Mayor Fulop and City Council Ask Voters for Opportunity to Fix Jersey City Public Schools with Change to Appointed Board
Posted on 01/03/2020

JC Board of Education has become a National Embarrassment with 5 Board Member Resignations, 1 Board Member Indicted, 1 Board Member standing by Blatant Anti-Semitic Comments, and a Historic Budget Gap

JERSEY CITY – Mayor Steven M. Fulop and the City Council of Jersey City will vote on a resolution on the next council agenda that would give voters the right to decide if they want the members of the Jersey City Board of Education to continue to be elected, or if they should be appointed by the Mayor and City Council.

“There is no question that the Jersey City school system has been in chaos. We are asking the voters to hold myself and the City Council directly responsible for the schools, but also in fairness, to give us the tools to make decisions that will fix the schools,” said Mayor Fulop.  “Today, we are blamed for the schools but we don’t have the ability to make any changes as that only rests with the Board of Education.  If given the chance, we will restore the schools so that our public school system will work better for students, parents, teachers, and taxpayers.” 

Per New Jersey law, the governing body can submit a question to the voters in the next general election that would allow the board to convert to an appointed board, similar to other large cities. Amid systemic issues in the schools – poor education quality, fiscal mismanagement, special interest groups becoming increasingly involved in campaigns, and the focus taken away from students - City Hall is asking to be held directly responsible and authorized to address matters within the schools and budgets. The 9-member board has recently been plagued with dysfunction resulting in five resignations, one indictment, and anti-Semitic comments by a member.

“If given the chance to be held accountable and make the tough decisions, we will fix the schools.  We currently have limited ability to actually impact policies - whether it’s the facilities, afterschool programs, shared services, or budget issues - we have struggled to get any forward movement.  We can change the course to refocus priorities back on education, and we feel the parents and public should decide.” Fulop concluded. 

The resolution would put the question on the November 2020 ballot to ask voters if they want an elected or appointed Board of Education.  All appointments would receive the consent of the City Council.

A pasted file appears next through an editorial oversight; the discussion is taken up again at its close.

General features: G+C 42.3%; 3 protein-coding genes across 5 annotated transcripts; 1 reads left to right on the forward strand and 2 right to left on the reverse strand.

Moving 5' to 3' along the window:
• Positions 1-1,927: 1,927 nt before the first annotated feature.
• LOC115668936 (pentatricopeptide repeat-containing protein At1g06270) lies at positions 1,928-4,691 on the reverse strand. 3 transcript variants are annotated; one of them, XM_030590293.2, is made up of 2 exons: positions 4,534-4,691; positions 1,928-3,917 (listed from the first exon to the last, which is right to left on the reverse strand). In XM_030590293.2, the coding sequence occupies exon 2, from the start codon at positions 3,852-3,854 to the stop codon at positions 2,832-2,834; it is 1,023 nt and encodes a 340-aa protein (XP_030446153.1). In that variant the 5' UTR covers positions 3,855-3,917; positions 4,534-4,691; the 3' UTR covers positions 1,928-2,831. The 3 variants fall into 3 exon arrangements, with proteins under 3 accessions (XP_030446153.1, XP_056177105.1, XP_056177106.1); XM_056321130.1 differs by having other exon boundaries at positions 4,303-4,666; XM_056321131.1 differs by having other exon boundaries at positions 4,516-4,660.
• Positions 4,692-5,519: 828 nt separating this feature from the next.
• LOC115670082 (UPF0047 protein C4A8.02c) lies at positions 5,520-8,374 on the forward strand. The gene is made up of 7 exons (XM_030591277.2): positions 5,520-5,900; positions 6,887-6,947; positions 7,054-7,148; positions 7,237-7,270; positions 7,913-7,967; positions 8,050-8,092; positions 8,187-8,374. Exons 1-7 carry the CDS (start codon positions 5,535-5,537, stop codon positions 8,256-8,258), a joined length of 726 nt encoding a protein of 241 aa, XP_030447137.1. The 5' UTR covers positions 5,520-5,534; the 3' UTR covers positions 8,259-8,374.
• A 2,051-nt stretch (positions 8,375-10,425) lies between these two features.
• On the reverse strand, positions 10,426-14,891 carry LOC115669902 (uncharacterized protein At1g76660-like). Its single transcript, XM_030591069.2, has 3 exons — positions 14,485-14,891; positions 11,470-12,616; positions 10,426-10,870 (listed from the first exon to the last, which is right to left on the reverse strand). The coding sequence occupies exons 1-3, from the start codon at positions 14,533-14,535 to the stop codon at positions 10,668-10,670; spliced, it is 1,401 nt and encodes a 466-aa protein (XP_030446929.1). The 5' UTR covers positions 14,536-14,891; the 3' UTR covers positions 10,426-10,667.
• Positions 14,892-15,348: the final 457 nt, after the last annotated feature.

“The future of every child in our City is at stake if we don’t solve the funding crises facing the Jersey City Public Schools together,” said Councilman At Large Rolando Lavarro. “An appointed Board of Education - with the advice and consent of the City Council - makes it crystal clear that the City and Schools have a shared responsibility to confront and address this problem head on, and to align our priorities and resources so we can provide equitable educational opportunities for every Jersey City student.”

The nine members of the Board represent nearly 30,000 students throughout 42 Jersey City Public Schools, ranging from early childhood to 12th grade.

“If we don’t enact change now we are dooming ourselves to continue down this path of failure which has led to a 30-year State takeover, special interests influencing our education system, and other unethical practices that have led to failing schools,” said Ward D Councilman Michael Yun.  “The Board was traditionally appointed until the State came in, and we will have to carefully consider how we can learn from the past to provide the highest quality education for our children and prepare them for a future in the workforce.”

“While the City has had no jurisdiction over the board for years, it is the Mayor and City Council who have received questions and concerns regarding the school board’s budget,” said Council President Joyce Watterman.  “We believe the residents of Jersey City should have an opportunity to decide whether or not it continues to remain separate.”